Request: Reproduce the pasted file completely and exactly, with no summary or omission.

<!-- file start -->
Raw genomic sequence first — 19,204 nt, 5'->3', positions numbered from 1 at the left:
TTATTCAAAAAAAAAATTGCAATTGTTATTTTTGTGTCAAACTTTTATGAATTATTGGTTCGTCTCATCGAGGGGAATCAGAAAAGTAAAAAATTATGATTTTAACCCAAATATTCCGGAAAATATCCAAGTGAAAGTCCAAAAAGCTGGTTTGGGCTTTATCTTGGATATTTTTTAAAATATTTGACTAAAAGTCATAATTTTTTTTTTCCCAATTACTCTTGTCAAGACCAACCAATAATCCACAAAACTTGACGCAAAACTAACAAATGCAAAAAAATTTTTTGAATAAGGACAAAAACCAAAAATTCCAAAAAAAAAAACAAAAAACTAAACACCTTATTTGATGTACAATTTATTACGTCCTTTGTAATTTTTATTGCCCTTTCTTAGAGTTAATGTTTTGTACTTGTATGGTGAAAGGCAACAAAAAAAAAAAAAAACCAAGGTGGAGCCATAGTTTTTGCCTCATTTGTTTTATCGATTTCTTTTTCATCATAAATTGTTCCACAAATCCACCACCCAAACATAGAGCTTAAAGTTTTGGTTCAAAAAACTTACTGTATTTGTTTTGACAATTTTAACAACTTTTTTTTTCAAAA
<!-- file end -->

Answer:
Raw genomic sequence first — 19,204 nt, 5'->3', positions numbered from 1 at the left:
TTATTCAAAAAAAAAATTGCAATTGTTATTTTTGTGTCAAACTTTTATGAATTATTGGTTCGTCTCATCGAGGGGAATCAGAAAAGTAAAAAATTATGATTTTAACCCAAATATTCCGGAAAATATCCAAGTGAAAGTCCAAAAAGCTGGTTTGGGCTTTATCTTGGATATTTTTTAAAATATTTGACTAAAAGTCATAATTTTTTTTTTCCCAATTACTCTTGTCAAGACCAACCAATAATCCACAAAACTTGACGCAAAACTAACAAATGCAAAAAAATTTTTTGAATAAGGACAAAAACCAAAAATTCCAAAAAAAAAAACAAAAAACTAAACACCTTATTTGATGTACAATTTATTACGTCCTTTGTAATTTTTATTGCCCTTTCTTAGAGTTAATGTTTTGTACTTGTATGGTGAAAGGCAACAAAAAAAAAAAAAAACCAAGGTGGAGCCATAGTTTTTGCCTCATTTGTTTTATCGATTTCTTTTTCATCATAAATTGTTCCACAAATCCACCACCCAAACATAGAGCTTAAAGTTTTGGTTCAAAAAACTTACTGTATTTGTTTTGACAATTTTAACAACTTTTTTTTTCAAAA